Becky Trussell: impassioned Wellspring member, program leader & donor
Becky Trussell was Dr. Rebecca Trussell, a respected Calgary physician specializing in pediatric endocrinology for 25 years. She was also a wife, busy mother of two, avid researcher, budding photographer, and an extraordinary role model to many in the medical world.
Then one day, cancer rocked her world.
“I was very committed and devoted to my career and family. But cancer doesn’t ask – may I come in? It just barges into your world and you are forced to reckon with it,” said Becky, looking back on the day she received the life changing diagnosis of uterine cancer.
Becky’s treatment included surgery, several rounds of chemo, and years of follow up steroids. It was incredibly challenging, but she summoned optimism and humour to push through the hard days.
“I dressed for chemo treatments! I wore dramatic capes, sequins on two occasions, and yes, even an elf suit on my last treatment day before Christmas!” she said. For Rebecca, this was survival mode, and indeed, survive she did. But though she achieved full physical recovery, some parts of her personality were never quite the same.
“I returned to work – too early – just six weeks after treatment, and I wasn’t myself. I was a fraction of myself. I was not the enthusiastic, energetic mentor, teacher and clinician I had been. This ‘new person’ suffered with terrible fatigue, irritability, depression,” she said. “After three years of suffering and blaming myself, I retired, and it was only then that I could begin to seek the help I needed to reclaim myself, or at least find a new version of myself that I and others could love.”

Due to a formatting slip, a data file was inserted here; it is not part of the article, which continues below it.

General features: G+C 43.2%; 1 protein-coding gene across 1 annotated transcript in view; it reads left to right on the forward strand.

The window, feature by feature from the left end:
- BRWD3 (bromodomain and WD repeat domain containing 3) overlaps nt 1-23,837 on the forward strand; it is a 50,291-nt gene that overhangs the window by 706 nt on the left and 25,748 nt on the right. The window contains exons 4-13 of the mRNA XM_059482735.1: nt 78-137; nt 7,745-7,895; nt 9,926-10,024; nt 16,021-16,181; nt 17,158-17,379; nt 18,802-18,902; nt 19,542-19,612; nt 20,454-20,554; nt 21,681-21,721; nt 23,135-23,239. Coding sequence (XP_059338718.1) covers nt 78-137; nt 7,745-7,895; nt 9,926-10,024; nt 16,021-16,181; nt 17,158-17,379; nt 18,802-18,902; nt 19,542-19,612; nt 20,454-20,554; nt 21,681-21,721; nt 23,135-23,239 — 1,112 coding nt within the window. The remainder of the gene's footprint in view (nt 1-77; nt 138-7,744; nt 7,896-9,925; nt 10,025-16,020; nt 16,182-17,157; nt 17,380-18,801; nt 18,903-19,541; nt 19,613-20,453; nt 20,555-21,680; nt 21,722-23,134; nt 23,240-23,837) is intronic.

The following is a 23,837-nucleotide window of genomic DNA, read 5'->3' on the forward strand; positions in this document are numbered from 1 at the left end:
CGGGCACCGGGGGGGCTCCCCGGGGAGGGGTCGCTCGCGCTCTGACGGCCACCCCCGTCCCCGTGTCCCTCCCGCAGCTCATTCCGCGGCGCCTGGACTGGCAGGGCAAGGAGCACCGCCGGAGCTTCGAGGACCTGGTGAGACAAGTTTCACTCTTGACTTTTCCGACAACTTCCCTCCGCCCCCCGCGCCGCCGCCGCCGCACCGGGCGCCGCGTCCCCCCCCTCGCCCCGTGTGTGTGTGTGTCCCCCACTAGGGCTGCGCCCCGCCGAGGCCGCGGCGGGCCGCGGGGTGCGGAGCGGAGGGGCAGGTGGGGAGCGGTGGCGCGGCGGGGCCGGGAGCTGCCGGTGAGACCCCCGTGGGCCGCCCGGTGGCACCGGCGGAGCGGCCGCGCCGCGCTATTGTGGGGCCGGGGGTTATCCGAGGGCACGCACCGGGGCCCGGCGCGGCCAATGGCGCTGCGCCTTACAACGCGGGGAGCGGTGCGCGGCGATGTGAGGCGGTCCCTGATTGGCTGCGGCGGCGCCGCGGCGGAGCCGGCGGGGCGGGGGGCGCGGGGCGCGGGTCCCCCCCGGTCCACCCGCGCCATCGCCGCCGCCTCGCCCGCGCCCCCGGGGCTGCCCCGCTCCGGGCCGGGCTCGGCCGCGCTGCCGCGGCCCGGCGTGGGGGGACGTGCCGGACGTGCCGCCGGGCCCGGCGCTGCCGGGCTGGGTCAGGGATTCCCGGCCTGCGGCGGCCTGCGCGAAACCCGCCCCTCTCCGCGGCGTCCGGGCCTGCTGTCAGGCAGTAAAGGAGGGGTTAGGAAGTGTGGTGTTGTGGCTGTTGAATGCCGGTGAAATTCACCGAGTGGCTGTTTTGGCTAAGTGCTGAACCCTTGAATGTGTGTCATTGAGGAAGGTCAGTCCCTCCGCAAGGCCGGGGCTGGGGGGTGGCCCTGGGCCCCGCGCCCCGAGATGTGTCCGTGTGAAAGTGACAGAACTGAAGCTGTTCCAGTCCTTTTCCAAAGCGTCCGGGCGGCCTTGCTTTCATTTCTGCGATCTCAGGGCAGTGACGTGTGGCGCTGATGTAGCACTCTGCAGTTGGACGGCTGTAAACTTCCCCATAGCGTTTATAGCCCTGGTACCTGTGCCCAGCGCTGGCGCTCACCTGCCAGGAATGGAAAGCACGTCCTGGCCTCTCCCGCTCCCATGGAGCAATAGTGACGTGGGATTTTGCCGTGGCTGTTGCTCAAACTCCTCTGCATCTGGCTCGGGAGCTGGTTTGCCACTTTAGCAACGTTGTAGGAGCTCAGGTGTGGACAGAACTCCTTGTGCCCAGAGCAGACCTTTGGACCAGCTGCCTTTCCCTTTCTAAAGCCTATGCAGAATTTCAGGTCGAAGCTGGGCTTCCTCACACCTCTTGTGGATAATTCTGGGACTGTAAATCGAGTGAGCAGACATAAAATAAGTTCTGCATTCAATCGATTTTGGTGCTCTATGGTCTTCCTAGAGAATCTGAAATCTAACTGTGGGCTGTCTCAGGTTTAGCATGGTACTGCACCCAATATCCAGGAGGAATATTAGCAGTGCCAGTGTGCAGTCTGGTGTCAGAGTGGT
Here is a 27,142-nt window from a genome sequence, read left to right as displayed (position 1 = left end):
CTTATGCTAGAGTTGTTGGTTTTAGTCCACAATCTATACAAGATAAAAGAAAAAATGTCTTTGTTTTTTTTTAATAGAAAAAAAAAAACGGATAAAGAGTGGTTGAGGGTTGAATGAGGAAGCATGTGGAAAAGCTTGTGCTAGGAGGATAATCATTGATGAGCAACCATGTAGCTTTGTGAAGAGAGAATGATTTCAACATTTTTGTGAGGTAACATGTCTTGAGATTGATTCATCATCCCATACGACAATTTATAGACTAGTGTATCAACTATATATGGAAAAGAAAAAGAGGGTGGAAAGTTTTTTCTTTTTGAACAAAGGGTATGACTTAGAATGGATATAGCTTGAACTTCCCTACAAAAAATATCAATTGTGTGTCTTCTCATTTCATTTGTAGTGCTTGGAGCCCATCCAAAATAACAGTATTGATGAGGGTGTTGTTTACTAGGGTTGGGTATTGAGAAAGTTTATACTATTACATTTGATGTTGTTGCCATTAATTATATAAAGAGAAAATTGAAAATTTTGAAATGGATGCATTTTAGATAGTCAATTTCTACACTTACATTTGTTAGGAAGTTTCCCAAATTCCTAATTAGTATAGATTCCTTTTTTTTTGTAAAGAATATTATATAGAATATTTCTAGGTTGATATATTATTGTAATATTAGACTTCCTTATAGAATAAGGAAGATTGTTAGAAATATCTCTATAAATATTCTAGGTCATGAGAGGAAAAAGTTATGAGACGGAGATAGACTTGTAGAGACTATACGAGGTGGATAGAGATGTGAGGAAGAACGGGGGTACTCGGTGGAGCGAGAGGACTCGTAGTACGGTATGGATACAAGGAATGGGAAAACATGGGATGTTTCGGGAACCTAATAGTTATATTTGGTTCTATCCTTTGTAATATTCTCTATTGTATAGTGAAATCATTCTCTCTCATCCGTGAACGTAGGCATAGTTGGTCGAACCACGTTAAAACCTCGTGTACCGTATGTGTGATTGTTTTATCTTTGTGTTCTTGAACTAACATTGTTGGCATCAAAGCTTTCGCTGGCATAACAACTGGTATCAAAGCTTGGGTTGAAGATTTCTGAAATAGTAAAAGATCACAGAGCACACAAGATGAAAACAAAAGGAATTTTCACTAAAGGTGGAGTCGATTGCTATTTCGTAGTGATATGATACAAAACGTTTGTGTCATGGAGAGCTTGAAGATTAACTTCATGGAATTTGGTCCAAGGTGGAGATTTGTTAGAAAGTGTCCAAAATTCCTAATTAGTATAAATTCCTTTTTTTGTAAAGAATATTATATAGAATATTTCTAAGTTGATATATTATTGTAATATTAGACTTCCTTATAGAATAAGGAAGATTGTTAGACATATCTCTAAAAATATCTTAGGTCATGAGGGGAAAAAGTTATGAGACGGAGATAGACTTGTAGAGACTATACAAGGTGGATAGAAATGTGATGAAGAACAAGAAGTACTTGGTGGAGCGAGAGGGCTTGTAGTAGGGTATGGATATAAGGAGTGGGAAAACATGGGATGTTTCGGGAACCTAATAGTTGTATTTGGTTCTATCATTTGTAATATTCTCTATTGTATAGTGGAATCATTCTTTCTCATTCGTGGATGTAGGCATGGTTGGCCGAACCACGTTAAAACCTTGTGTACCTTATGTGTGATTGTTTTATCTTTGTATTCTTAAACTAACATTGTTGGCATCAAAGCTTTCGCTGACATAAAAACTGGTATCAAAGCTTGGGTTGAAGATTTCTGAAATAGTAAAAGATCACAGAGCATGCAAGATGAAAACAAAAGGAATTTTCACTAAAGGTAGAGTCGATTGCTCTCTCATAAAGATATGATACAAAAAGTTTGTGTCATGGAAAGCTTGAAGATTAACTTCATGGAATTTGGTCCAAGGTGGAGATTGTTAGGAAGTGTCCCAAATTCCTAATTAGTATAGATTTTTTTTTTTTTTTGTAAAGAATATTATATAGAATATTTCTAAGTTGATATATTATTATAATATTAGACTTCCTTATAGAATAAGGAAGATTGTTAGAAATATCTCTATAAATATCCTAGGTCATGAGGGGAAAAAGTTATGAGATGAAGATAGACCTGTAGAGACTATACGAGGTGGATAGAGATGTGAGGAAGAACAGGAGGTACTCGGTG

That’s when Becky found her way to Wellspring.
“I knew about Wellspring because one of my colleagues had a brother who was a founder of Wellspring, who also had cancer. I just never envisioned myself needing to go there. I suspect that no one has ‘cancer support’ highlighted in their bucket list,” she said, laughing.
But for Becky, arriving at Wellspring was finding the path back to herself.
“Wellspring was an environment of kindness and caring – there aren’t many spaces like this in the world. It was almost palpable for me – I felt totally wrapped in it every time I came through the door. That has been my ongoing sense. I was in a place that was safe and uplifting,” she said.
After a few years of regularly attending the Tuesday Tea program, Becky was invited to lead a similar community program for women that calls Wellspring home, and there she found a tremendous sense of value; a deepening of healing that can only come from the act of giving back.
“It felt natural to be in a group of women and I was thrilled to be a co-leader with another creative and delightful member, Dorothy Mackintosh,” she said. “We’d gather in this room – this safe, loving space, and we were all the same in that we all belonged. People would open up and the sharing would pour out. It felt like a luxury to me to be among these wonderful human beings. We were all finding hope as we rose together out of the suffering.”
When the pandemic shifted programs to an online community, Becky missed the joy of being together in centres terribly, but her love of Wellspring has never waned, and she continues to participate online and by donating to an organization she calls ‘magic’ and ‘life changing.’
“It’s not a question of can I give to Wellspring – it’s how quickly can I get to the bank! How fast can I donate?” she said.
“Why would I not give to a place that is so full of joy, peace and healing? It’s a community that has given me and so many others – so much comfort and meaning. Wellspring is life changing and by that I mean, for me, it gave me my life back. You can’t put a price on that – it’s gold,” she said.
“I can think of no other place for an individual cancer patient, their caregiver, and their family to be where there is such love, serenity, understanding, peace and acceptance. Wellspring has changed many lives, and I am one. I am forever grateful.”
– Becky Trussell